Summer/Fall 2008

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Stuff that Happens
Stuff that happens during the play
  • Kent meets Gloucester’s illegitimate son Edmund. King Lear announces his retirement and divides his kingdom among his three daughters, but then disinherits Cordelia and banishes Kent. The King of France accepts the dowerless Cordelia, and she leaves with him to be his queen.
  • Edmund, the bastard, tricks Gloucester into believing that Gloucester’s legitimate son, Edgar, is trying to kill Gloucester. The bastard then convinces Edgar that Gloucester is enraged with Edgar.
  • Kent returns, in disguise, to serve Lear. Goneril dismisses half of Lear’s entourage; Lear leaves her house to go live with Regan.
  • Edmund encourages Edgar to run away. Edgar disguises himself as “Poor Tom,” a mad beggar.
  • At Gloucester’s house, Regan and Cornwall put Kent in the stocks, angering Lear. Both Regan and Goneril refuse to board Lear’s hundred nights; Lear leaves Gloucester’s house into the “wild night.”
  • Gloucester tells Edmund he has a letter saying that France is preparing to put soldiers in their kingdom. Edmund steals this letter and gives it to Cornwall and Regan.
  • Gloucester tells the disguised Kent that Lear’s daughters seek Lear’s death.
  • Blinding, madness, war, and death ensue.
Notes from the Director
Poppycock, Darkness, and Love

Two things are infinite:
the universe and human stupidity;
and I’m not sure about the universe.
– Albert Einstein

Harold Bloom and Charles Lamb claim that King Lear is a great piece of literature to read but that, as a script, it is “unplayable” in the theatre. Others must have agreed with this assessment because Nahum Tate rewrote Shakespeare’s play in 1678 to give it a happy ending in which Cordelia lives and marries Edgar; this version was performed by the great Shakespearean actors (Betterton, Garrick, Kemble, Kean) for over a hundred and fifty years because Shakespeare’s version was, apparently, too dark, too mean, too “unplayable.”

We’re going to play the “unplayable.” not only do we have the audacity to ignore Bloom and Lamb and “just do it,” but I hope you walk out of the theatre thinking at least three things:
1. poppycock is a right
2. life can be a dark ride
3. the darkness can give way to light.

King Lear harshly exposes some of the horrors the human race is capable of inflicting on itself. To tap into the greatness of this play, we’ve got to be able to show the cruelty, the stupidity, and the darkness that can live in the mind and soul. Part of what makes the play monumentally uncomfortable is that Shakespeare shows us how arrogant, dumb, and blind we can be, even to our own family and to those whom we profess to love most. But watching/hearing/experiencing this darkness can also move us to more than just revulsion.

Many (perhaps most) productions of Lear never let us inside these characters in a way that allows us to care or feel. Lear divides his kingdom and disinherits Cordelia very quickly; we don’t see much of who Lear is on a “good day.” The sisters are usually nothing but harpies from the outset, Edmund is often just slimy, Edgar is confusing, Kent is loyal, and Gloucester is loyal but not too bright. Without changing what Shakespeare wrote, we hope to create characters, relationships, and situations that allow you to care about what’s happening. I don’t think Lear should be a ride you take just because “it’s good for you.” It should be powerful, surprisingly funny, and always engaging because you care about what happens next or how that next thing will happen.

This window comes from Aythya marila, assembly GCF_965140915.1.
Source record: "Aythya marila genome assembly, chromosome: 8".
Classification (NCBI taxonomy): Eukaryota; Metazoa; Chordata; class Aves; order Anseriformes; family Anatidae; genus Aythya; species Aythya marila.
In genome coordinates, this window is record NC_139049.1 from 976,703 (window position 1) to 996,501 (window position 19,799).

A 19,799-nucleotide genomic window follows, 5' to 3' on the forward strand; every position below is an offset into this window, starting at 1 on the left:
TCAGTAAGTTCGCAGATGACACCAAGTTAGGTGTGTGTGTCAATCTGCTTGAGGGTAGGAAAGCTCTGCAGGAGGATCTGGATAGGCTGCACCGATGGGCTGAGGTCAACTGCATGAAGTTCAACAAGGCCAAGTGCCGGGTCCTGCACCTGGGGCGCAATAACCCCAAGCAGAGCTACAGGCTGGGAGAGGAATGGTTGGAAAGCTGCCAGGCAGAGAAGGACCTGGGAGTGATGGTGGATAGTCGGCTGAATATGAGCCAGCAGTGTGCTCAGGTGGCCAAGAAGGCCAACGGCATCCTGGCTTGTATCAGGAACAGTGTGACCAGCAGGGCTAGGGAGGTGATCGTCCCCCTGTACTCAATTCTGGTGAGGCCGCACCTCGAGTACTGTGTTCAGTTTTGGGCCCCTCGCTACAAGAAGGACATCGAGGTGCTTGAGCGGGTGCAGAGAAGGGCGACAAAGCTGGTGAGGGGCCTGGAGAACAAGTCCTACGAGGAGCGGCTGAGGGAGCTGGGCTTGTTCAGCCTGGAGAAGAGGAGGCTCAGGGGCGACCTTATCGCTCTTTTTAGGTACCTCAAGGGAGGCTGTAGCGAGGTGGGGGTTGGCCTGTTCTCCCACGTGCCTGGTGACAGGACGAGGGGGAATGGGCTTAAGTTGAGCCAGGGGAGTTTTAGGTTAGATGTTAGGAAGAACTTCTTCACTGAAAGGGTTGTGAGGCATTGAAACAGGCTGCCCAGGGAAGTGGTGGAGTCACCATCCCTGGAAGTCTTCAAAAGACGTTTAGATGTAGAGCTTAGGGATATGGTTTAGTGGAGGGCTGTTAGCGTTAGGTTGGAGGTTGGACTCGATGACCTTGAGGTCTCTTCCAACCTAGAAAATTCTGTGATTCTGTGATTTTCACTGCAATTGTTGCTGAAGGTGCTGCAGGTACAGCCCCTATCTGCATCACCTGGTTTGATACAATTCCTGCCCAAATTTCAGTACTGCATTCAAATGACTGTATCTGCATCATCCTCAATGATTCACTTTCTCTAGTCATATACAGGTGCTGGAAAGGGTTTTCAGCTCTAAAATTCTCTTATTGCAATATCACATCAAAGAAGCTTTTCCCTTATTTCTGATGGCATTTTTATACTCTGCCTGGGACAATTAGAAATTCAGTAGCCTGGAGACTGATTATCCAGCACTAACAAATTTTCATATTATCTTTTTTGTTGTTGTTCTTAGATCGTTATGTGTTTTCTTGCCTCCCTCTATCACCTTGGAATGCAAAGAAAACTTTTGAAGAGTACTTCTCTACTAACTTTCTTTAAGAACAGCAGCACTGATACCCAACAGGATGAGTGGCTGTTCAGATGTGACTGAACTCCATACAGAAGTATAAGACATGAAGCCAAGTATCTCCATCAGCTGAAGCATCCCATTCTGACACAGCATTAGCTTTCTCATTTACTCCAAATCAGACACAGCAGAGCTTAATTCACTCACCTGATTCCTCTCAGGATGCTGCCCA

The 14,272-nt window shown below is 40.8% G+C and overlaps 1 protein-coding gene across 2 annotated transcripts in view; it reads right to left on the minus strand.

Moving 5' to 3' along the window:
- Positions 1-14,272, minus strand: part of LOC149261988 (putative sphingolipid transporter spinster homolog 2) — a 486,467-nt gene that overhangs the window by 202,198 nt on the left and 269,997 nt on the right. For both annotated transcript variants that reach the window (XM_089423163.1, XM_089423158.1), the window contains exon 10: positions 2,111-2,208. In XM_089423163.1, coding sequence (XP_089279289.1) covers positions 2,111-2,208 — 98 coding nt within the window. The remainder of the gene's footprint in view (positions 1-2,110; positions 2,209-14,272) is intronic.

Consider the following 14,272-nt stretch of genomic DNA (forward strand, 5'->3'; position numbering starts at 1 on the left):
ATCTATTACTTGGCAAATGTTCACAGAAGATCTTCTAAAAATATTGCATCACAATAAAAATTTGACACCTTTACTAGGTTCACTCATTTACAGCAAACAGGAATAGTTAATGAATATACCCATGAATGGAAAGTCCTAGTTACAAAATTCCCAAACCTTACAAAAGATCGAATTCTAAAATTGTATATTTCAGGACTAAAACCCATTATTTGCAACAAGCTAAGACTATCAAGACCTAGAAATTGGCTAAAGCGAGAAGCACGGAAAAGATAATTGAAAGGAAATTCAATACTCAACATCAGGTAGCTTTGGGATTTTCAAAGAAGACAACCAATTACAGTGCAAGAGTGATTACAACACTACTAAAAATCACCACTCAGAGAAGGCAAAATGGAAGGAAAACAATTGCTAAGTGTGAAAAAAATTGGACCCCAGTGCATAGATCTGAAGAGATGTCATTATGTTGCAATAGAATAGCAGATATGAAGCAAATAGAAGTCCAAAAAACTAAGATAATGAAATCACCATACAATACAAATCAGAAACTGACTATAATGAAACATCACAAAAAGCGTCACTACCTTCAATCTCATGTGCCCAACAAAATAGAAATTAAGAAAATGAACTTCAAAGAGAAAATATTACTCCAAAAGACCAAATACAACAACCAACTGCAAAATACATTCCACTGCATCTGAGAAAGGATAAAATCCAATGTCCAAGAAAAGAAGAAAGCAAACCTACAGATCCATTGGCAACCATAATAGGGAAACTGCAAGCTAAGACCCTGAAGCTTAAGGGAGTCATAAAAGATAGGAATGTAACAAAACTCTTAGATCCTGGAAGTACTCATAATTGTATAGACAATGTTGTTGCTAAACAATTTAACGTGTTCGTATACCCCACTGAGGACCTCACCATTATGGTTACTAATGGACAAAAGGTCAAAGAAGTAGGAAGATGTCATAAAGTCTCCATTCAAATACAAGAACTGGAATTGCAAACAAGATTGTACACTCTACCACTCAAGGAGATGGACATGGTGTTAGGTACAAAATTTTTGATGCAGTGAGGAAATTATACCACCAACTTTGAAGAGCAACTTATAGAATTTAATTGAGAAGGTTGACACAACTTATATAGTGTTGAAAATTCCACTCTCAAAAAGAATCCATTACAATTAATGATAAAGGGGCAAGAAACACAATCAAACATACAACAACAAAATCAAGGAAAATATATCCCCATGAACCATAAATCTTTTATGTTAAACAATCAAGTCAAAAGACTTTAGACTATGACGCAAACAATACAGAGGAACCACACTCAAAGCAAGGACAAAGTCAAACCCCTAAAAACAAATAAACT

We never know when our time on this planet will end; “May not young men die as well as old?” (Shrew). We’re never too young to blow it, we’re never too old to change. As naïve or Pollyanna as it may sound. I think some of the genius inside this masterpiece is that Shakespeare shows us multiple paths down which we don’t have to travel our lives. By watching the mistakes of others, we can learn what not to do; we can see what we don’t want to become. “I don’t want to be that kind of parent, child, spouse, or friend; I don’t want to be blind to my loved ones.” Hopefully not all of us have wanted to pluck out the eyes of someone who has displeased us, but we’ve probably all committed foolish, destructive acts in the heat of believing we were in the right. I think productions of this play should speak to our souls, to our sense of right and wrong, to our better selves. Whatever we’ve screwed p in our lives, if we’re watching the play then we are still alive, we still have choices to make, and we still have the ability to seek forgiveness. In a strange way, what is awful in this play can also give us hope and wisdom; it can help us love more, feel more, see better, be better.

Thanks for joining us as we take this ride together. I hope you find the poppycock in “unplayable,” the light inside the darkness, as well as the love and forgiveness we all deserve to find. As long as we’re breathing, it’s not too late.

Jim Warren

Artistic Director